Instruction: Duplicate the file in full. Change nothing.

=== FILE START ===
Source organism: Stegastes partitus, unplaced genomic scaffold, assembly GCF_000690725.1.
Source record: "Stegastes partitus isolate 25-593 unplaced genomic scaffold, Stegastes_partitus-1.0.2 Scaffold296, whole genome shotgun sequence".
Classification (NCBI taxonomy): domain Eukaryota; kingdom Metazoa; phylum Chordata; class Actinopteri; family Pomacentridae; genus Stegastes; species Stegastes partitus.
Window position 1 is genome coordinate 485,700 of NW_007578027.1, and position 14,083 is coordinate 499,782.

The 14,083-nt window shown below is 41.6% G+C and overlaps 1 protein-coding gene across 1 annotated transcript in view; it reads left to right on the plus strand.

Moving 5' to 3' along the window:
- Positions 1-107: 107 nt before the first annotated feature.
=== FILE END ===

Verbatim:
Source organism: Stegastes partitus, unplaced genomic scaffold, assembly GCF_000690725.1.
Source record: "Stegastes partitus isolate 25-593 unplaced genomic scaffold, Stegastes_partitus-1.0.2 Scaffold296, whole genome shotgun sequence".
Classification (NCBI taxonomy): domain Eukaryota; kingdom Metazoa; phylum Chordata; class Actinopteri; family Pomacentridae; genus Stegastes; species Stegastes partitus.
Window position 1 is genome coordinate 485,700 of NW_007578027.1, and position 14,083 is coordinate 499,782.

The 14,083-nt window shown below is 41.6% G+C and overlaps 1 protein-coding gene across 1 annotated transcript in view; it reads left to right on the plus strand.

Moving 5' to 3' along the window:
- Positions 1-107: 107 nt before the first annotated feature.